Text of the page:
A gathering of primarily German carmakers will open ultra-quick electric vehicle charging stations this year and a pan-European network of 400 by 2020, hoping to narrow Tesla’s lead.
News about the activity, first hailed a year prior, had been for some time expected as governments push for changes in framework that would urge drivers to change to electric autos.
IONITY, a joint venture of BMW AG, Daimler AG , Ford Motor Co and Volkswagen with its Audi and Porsche brands, plans to open 20 stations to the public this year in Germany, Norway and Austria. They will be 120 km (75 miles) apart and run in partnership with Tank & Rast, Circle K and OMV.
IONITY’s CEO Michael Hajesch
“The first pan-European HPC network plays an essential role in establishing a market for electric vehicles,”
IONITY is still in chats with charging station providers and a choice is normal soon, a representative stated, declining to state how much the joint venture would invest.
Installing thousands of High-Power Charging (HPC) stations across the globe will require billions of dollars in investment and offer an opportunity to manufacturers. The car consortium’s new fast chargers will cost about 200,000 euros ($233,000) each, sources said previously.
Companies ranging from engineering conglomerates such as Siemens to small specialists like ChargePoint are all hoping for a slice of the pie.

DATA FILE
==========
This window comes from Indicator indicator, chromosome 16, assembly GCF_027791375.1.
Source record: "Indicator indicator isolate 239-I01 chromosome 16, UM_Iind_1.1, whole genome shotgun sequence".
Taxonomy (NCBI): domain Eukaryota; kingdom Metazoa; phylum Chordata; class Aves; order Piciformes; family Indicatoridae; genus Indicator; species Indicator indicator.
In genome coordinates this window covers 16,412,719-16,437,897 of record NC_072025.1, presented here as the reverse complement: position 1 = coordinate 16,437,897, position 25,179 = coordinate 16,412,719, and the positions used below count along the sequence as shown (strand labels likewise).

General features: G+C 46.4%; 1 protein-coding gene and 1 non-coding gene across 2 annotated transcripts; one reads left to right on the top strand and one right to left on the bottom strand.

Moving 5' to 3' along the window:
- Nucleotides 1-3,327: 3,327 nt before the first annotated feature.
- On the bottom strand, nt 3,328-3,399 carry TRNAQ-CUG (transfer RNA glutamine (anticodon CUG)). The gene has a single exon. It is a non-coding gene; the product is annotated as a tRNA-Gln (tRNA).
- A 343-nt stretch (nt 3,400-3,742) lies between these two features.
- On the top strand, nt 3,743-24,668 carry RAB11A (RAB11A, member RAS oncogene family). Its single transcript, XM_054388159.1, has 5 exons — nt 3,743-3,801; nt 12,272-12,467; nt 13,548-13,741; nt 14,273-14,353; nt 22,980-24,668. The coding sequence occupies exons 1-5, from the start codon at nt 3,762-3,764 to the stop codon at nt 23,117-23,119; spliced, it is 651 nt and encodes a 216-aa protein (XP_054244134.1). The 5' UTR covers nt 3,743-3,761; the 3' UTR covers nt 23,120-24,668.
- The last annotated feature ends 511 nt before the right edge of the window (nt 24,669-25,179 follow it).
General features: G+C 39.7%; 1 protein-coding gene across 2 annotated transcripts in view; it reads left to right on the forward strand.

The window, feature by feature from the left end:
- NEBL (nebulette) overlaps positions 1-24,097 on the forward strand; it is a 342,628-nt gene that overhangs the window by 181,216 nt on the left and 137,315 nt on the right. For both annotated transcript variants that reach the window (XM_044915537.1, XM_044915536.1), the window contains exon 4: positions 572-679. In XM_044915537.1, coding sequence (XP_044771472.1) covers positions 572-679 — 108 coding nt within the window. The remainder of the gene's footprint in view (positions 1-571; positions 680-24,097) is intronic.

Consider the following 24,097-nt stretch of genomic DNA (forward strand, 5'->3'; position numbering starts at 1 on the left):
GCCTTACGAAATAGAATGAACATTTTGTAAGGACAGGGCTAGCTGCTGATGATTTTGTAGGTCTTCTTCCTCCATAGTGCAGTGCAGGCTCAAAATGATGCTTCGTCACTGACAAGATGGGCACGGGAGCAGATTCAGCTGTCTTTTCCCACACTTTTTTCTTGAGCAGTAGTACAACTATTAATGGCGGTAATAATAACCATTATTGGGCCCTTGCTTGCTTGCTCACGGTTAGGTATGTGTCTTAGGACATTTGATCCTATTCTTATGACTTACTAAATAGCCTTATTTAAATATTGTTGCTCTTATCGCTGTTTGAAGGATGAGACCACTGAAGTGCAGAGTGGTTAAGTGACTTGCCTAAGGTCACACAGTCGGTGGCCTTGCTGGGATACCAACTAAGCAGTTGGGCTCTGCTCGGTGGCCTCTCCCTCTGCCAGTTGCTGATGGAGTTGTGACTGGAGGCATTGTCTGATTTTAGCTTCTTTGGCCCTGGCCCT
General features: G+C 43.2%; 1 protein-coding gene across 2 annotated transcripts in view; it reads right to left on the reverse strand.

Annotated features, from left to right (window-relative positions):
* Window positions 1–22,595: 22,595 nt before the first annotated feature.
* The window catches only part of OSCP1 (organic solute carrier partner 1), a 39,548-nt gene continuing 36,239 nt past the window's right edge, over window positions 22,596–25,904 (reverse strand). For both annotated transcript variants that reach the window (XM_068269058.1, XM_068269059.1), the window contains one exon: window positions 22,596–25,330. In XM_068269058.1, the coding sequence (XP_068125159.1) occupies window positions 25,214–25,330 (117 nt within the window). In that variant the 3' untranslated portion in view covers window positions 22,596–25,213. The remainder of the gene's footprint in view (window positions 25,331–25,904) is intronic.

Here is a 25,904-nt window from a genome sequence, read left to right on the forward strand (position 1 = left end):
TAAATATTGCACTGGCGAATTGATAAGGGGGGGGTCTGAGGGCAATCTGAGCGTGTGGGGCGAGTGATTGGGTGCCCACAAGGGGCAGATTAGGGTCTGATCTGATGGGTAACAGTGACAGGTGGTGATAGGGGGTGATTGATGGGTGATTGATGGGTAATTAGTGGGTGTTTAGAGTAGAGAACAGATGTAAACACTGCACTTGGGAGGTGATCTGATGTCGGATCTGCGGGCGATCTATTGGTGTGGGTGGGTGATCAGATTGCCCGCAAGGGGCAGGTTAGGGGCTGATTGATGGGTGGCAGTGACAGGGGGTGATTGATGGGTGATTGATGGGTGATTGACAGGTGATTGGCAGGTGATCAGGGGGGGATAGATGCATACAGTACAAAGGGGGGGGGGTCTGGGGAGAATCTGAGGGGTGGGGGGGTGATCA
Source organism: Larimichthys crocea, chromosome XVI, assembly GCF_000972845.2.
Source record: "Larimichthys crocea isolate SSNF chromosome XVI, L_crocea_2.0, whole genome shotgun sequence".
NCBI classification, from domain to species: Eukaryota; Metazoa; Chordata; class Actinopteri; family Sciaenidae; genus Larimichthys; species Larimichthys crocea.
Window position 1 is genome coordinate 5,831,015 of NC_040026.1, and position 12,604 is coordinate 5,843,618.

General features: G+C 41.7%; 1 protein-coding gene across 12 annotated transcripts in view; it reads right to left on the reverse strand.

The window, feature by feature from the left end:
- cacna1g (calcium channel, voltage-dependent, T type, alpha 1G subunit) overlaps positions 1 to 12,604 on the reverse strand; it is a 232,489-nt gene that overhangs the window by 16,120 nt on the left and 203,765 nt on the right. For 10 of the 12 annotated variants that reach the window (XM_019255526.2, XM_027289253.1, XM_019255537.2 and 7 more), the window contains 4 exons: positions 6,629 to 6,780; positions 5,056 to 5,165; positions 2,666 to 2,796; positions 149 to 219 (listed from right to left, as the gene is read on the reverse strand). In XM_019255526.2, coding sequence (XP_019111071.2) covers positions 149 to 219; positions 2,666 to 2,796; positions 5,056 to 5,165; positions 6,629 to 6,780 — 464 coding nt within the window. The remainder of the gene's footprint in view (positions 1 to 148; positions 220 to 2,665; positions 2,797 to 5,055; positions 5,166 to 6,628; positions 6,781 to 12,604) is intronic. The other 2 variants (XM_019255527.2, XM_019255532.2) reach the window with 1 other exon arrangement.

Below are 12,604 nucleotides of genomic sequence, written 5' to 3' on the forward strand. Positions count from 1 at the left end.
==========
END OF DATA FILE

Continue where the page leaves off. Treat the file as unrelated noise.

IONITY will extend its system to 100 stations in 2018, every one empowering a few drivers of various auto brands to charge their vehicles in the meantime.
Uneasiness about whether battery-controlled autos have the range to achieve their goal is restraining a few drivers from changing from oil or diesel models.
Yet, with U.S. all-electric challenger Tesla taking a lead, built up brands are collaborating to guarantee that electric vehicles (EVs) can get rapidly back out and about.
Each charging point will have a capacity of 350 kW, and will use an existing European standard, the Combined Charging System, to reduce charging times compared to existing systems.
A half-hour charge will give a Tesla driver about 270 km in extra driving range – roughly half the time it would take to get a similar boost at a 50 kW charge point that is now the industry standard.
Reporting by Ilona Wissenbach, Douglas Busvine and Christoph Steitz; Editing by Kyle Lindsay
Courtesy of SkyNews